• The band have called their first single Dallas and Sail The Waterway "stinko" and first album Can't Buy A Thrill "juvenilia". However, in the latter case, they still like the album, it's just that they didn't know what type of music they were going for.
  • Demoted to Extra: David Palmer, the band's "original" lead singer (he only sang on three tracks on the first album, as well as in concerts) was bumped down to one of several backing vocalists for Countdown to Ecstasy. No surprise that he's gone by Pretzel Logic, since the band had abandoned touring.
  • Downer Ending: The title character of "Charlie Freak" pawns off his last possession, a gold ring, only to die from a drug overdose not long afterwards.
  • Drunken Song: Several of their songs mention some kind of alcoholic beverage, and even those that don't often sound like they were written by a very morose drunk, or are about the results of a bender.
  • Epic Instrumental Opener: "Bodhisattva."
    • "Babylon Sisters" as well.
    • "Your Gold Teeth II" opens with a fairly lengthy and definitely distinctive synth solo, on top of a chord progression which has little to do with the rest of the song.
    • "Reeling In The Years" and "The Boston Rag" have these as well.
  • Epic Rocking: "Aja," "Deacon Blues," "Your Gold Teeth," and "West of Hollywood."
    • They have never been ones to cut their songs short - roughly a quarter of their songs run 5 minutes or higher, surprisingly including some of their biggest radio hits ("Do It Again," "FM," "Hey Nineteen")
    • Other 6-minute or longer songs include "The Royal Scam," "Glamour Profession," and "Jack of Speed."
  • Forgotten Trope: The Haitian divorce of, well, "Haitian Divorce." Until the liberalization of US divorce law, East Coast Americans trying to divorce their spouses without that spouse's consent would travel to Haiti to get divorced, since Haitian law had long permitted unilateral divorce. This was the most common alternative to Nevada divorce for people on the East Coast, since Haiti was closer than Nevada; one reason you see it less in fiction is that unlike Nevada divorce—whose laws and decisions on marriage and divorce, being those of an American state, must be given "full faith and credit" by other states—Haitian divorce in the US is governed by the less-expansive law of "comity." Thus many state courts—e.g. New Jersey—refused to recognize Haitian divorces until the state legislature adopted no-fault divorce as well. However, New York did recognize Haitian divorces (bizarrely, because it long had the most restrictive divorce laws in the nation—they didn't adopt no-fault until 2010).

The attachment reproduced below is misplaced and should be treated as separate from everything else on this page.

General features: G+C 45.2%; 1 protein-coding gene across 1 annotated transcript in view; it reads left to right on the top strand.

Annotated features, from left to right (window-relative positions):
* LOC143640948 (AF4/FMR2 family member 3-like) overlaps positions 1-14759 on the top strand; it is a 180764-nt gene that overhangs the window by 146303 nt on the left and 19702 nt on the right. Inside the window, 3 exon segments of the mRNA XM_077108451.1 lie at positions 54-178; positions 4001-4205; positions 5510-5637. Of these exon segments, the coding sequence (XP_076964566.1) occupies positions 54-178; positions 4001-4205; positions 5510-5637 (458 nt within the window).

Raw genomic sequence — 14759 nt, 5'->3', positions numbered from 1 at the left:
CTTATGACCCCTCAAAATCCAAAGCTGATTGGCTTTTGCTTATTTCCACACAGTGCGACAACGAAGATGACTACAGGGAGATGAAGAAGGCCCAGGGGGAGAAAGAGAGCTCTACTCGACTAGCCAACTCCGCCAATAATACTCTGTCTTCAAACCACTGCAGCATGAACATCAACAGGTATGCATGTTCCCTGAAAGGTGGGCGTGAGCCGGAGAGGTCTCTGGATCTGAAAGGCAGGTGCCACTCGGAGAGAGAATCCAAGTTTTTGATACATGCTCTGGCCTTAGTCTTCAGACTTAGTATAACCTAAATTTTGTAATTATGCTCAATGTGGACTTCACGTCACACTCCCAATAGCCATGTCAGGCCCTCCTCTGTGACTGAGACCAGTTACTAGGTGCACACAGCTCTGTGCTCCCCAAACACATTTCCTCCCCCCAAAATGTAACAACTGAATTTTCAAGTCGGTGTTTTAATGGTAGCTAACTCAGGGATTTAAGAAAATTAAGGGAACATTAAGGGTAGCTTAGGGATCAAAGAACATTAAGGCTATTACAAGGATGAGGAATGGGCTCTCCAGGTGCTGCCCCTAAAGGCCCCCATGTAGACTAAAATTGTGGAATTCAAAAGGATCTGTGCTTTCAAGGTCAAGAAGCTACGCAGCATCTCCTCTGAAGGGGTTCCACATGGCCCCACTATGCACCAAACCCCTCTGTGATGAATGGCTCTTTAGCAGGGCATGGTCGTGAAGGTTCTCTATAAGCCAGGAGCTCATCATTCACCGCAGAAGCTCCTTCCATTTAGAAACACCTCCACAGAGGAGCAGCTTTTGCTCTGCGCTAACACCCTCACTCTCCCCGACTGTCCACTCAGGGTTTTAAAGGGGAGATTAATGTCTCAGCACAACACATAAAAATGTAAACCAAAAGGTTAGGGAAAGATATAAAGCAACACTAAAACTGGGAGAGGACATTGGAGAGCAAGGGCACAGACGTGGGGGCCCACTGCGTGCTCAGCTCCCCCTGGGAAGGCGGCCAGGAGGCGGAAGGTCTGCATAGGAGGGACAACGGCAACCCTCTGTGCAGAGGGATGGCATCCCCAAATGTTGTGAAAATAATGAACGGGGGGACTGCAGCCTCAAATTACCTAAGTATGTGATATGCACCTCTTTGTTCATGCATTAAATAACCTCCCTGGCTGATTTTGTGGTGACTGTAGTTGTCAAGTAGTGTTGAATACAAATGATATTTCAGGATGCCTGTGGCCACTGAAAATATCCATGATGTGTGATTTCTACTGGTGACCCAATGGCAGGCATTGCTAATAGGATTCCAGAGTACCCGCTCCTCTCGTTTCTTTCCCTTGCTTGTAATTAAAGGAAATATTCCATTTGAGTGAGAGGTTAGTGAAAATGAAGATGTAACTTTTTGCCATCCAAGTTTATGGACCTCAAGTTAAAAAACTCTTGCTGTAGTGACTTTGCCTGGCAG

• He Also Did: Original guitarist Jeff "Skunk" Baxter moved onto The Doobie Brothers after he left the band after Pretzel Logic. He's now a missile defense adviser.